Julianna Baggott's second volume of poetry, the 2006 Editor's Choice winner from the Crab Orchard Series in Poetry, is written in the voices of women ranging from Mary Todd Lincoln to Monica Lewinsky. Each poem situates its speaker in a particular historical moment: Lizzie Borden addresses the male jury at her murder trial; Mary Rockwell contemplates her son's fencing injury; Camille Claudel speaks from her studio and from the mental asylum where she was a patient. Whether the speakers in these poems are angry, grieving, desperate, or resigned, they all are armed with eloquence and insight into the circumstances that have shaped their lives, including societal expectations of feminine
behavior. Arguing her innocence, Lizzie Borden uses these conventions to her advantage, reminding the jurors:
We ladies only know what we are taught.
We are your creations:
porcelain hands, hearts sublime.
We are not real-that's why
there were no footprints in the dust: We float
In "Ida Saxton McKinley, the First Lady, Seizes during a Dinner Party," the speaker describes epilepsy as both "stored grief released / violently into the air" and "a secret pleasure." Explaining her illness to her husband, she notes:
The newspapers will call it a fainting spell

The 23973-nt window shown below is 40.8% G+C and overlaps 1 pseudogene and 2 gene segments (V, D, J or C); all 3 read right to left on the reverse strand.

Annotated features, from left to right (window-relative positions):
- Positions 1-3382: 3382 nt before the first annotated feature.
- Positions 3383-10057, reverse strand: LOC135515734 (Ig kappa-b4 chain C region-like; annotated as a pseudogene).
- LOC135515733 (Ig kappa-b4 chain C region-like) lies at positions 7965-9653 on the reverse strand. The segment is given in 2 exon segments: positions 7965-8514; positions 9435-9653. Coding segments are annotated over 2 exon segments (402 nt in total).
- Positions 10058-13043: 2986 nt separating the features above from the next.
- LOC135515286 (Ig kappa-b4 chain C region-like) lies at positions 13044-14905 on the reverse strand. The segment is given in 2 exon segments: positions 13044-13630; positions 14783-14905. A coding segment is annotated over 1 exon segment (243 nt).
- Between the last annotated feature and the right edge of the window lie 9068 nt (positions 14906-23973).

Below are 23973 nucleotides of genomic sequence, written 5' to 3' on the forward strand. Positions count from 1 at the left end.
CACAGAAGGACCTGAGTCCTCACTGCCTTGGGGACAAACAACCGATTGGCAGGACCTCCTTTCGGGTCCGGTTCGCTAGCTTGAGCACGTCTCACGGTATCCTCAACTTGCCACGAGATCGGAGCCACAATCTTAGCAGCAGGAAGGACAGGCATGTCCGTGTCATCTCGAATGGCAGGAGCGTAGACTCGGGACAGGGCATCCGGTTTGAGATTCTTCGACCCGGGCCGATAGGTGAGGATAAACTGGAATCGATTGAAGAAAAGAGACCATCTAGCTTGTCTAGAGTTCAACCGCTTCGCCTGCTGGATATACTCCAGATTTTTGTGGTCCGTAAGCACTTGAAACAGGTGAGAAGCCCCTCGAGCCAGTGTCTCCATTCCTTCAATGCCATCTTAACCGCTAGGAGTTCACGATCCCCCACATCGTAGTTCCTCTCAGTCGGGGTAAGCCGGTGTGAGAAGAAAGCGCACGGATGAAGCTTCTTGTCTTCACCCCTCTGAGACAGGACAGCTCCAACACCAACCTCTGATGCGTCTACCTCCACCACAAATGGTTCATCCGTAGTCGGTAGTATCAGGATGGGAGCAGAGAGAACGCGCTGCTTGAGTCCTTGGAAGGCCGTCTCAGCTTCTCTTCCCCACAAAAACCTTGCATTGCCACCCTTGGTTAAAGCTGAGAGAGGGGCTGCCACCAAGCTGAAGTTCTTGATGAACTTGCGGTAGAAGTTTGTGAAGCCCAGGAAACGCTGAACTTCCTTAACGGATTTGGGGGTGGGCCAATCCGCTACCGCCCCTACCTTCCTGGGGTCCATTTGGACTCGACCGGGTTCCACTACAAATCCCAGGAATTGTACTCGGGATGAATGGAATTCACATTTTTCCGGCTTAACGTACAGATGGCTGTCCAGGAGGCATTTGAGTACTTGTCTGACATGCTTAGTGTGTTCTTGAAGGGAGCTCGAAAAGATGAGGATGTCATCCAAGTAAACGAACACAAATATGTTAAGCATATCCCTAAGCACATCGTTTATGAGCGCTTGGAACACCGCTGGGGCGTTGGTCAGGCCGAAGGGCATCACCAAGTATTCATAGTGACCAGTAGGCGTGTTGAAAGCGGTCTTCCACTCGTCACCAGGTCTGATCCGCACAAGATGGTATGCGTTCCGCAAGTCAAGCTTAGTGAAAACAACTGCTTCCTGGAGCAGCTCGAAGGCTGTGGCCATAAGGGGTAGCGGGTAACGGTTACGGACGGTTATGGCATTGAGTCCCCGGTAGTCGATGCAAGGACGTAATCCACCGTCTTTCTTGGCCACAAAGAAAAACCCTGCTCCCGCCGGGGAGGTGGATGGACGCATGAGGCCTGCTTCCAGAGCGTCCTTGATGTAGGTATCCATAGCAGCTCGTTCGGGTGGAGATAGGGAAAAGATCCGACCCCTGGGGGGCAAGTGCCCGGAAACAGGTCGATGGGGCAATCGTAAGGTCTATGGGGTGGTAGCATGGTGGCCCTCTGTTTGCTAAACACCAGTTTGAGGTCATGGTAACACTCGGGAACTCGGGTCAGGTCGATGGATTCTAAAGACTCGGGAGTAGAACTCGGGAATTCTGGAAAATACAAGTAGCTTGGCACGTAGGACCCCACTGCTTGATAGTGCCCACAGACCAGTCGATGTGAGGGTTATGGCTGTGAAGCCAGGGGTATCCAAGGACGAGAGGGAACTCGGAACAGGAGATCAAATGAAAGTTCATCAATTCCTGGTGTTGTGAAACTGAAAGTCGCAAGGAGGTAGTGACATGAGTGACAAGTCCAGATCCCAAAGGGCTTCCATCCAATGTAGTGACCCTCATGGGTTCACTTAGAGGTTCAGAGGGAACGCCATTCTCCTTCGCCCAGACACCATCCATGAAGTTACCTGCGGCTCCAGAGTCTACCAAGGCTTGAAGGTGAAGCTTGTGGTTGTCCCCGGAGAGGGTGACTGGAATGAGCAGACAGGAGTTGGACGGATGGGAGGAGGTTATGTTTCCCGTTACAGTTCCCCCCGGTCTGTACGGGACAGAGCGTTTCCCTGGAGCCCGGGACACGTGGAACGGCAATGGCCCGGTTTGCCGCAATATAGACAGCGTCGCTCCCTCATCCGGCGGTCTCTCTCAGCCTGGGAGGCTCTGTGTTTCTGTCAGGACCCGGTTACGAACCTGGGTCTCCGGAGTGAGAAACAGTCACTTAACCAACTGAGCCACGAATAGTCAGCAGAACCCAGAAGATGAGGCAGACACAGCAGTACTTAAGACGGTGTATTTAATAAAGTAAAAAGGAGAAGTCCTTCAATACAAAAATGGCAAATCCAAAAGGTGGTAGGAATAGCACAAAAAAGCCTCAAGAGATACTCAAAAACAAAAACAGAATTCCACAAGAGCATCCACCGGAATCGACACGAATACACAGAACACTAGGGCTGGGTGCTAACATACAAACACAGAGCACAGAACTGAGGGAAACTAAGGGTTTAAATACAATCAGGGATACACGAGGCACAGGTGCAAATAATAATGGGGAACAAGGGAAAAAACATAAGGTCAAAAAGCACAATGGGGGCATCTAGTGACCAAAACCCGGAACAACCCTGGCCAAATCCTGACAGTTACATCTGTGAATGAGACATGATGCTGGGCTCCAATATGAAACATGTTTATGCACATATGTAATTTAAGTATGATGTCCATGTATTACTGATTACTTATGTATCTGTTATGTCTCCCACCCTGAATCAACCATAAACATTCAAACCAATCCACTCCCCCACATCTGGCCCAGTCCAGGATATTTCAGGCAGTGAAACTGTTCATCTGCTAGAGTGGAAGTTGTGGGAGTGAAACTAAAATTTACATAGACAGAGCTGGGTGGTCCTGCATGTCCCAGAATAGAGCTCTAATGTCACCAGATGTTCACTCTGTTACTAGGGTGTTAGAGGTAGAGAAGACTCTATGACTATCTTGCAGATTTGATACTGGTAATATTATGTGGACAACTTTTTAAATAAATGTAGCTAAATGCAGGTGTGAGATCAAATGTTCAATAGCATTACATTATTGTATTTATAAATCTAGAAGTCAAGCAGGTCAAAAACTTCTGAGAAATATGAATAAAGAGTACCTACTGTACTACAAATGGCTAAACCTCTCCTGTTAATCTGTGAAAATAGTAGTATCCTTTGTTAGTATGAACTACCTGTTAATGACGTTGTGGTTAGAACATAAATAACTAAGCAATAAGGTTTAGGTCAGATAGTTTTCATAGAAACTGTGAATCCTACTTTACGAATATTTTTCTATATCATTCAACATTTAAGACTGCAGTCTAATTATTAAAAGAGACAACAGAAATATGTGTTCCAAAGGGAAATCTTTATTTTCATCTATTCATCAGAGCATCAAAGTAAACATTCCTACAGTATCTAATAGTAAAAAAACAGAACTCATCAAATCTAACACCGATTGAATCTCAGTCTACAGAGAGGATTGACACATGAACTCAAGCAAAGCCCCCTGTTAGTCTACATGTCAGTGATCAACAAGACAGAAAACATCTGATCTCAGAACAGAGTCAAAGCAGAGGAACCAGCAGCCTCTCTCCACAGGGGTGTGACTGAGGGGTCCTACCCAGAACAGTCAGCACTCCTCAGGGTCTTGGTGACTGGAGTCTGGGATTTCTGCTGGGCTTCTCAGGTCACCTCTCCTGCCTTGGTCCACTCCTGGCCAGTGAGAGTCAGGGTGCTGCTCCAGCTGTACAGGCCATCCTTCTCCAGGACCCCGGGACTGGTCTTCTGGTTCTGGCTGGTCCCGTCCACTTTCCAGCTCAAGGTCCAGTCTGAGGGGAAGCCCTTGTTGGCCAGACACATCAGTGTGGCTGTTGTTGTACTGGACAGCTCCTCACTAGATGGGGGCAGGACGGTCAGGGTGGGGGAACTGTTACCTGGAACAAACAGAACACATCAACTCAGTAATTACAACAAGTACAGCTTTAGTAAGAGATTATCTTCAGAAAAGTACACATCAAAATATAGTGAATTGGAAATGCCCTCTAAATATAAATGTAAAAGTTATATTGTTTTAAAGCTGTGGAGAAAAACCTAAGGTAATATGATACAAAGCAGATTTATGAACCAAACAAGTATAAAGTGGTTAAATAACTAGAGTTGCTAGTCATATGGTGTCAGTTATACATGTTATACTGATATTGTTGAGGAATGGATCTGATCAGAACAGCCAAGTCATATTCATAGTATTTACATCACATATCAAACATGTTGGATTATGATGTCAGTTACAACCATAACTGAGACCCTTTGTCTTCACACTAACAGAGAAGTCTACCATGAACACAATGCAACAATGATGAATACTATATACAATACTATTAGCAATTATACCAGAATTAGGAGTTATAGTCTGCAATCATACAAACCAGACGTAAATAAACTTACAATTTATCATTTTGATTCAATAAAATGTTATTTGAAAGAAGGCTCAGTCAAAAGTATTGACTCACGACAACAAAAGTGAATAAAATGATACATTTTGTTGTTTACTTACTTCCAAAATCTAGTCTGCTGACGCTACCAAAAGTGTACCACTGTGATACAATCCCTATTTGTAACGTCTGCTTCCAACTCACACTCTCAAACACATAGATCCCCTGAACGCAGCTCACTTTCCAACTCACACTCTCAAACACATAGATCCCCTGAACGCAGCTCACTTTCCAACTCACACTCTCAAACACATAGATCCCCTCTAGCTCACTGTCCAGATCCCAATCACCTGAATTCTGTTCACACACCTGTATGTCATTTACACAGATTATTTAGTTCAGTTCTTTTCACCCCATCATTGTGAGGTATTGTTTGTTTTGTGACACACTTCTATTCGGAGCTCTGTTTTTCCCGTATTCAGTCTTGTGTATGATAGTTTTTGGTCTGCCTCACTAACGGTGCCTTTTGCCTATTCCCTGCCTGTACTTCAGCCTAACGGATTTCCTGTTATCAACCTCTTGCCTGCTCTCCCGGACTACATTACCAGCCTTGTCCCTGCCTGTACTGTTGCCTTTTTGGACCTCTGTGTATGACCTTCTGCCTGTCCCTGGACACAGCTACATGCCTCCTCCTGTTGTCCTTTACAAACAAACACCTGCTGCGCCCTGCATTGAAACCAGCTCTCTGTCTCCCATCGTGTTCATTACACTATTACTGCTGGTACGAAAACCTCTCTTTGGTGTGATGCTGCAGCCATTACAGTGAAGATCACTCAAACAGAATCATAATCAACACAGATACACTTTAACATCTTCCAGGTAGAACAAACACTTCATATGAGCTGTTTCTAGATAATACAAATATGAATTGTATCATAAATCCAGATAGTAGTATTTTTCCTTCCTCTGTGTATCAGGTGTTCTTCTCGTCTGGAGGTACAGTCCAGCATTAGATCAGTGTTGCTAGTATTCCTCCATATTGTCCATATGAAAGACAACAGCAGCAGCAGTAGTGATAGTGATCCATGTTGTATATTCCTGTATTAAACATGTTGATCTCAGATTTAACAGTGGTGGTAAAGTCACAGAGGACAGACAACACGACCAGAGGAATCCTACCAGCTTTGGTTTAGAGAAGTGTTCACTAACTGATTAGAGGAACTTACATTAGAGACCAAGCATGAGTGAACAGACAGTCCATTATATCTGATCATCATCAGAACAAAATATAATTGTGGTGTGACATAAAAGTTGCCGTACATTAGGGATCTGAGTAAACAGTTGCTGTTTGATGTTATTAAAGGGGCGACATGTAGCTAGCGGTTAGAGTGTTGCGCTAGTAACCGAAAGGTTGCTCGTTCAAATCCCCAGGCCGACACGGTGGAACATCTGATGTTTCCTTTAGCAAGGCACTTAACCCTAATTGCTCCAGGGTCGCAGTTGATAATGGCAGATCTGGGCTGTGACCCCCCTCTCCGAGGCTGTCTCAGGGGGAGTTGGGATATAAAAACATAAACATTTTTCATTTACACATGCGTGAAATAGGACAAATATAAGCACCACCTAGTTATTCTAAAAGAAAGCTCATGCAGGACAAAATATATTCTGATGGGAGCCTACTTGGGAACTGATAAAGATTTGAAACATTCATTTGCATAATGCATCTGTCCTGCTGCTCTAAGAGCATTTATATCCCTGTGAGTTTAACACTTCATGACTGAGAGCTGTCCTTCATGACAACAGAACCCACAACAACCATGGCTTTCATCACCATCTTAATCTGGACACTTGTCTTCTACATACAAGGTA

How delicate! How ladylike!
But this rugged habit is fit for cowboys.
(Do not look at me with your round eyes.)
Electric, one doctor said.
(Am I now a modem contrivance?)
McKinley values the "comfort" she derives from her seizures and the opportunity to escape her husband's-and the public's-expectations of proper behavior, which extend even as far as diagnosis-fainting spells are deemed more appropriate for a First Lady than epileptic seizures. Both poems highlight one of Baggott's strengths; the women in her poems speak with irony and humor as well as with anger or resentment. They also are well aware of their own complicity and guilt; while several of Baggott's subjects have entered the historical record as victims, the women in these poems do not see themselves as such.
The strongest poems in the collection are those in which the speakers address a specific, rather than a generalized audience; the poems addressed to other women are especially powerful because they allow their speakers to exist apart from the famous men in many of these women's lives. In "Dorothy Day's Daughter, Pregnant with Her Ninth Child, Begs Her Mother for Charity: A Bedtime Prayer," " the speaker confesses:
As a little girl,
I hated the smitten poor who followed you,
hauling their sun-boiled faces and stench.
But see how you have forced me
to become one? How else to be loved by you?
By countering Day's career as a charity worker with the suffering of her daughter's family, Baggott's poem revises the historical record to allow for a more complicated portrait of Day, one that is less flattering but more accurate. Although a few of the poems in this volume are less surprising than a reader might hope, Baggott has crafted a gorgeous collection of poems that succeeds in clarifying and expanding the historical record. "Marie Curie Gives Advice to Her Daughter Irene before Her Wedding" concludes with the lines: "My hope, daughter, is that / what you love doesn't come to kill you, / eye by eye, ear by ear, bone by radiant bone." Baggott's poems succeed in illuminating the interiors of her speakers' consciousnesses and of history itself.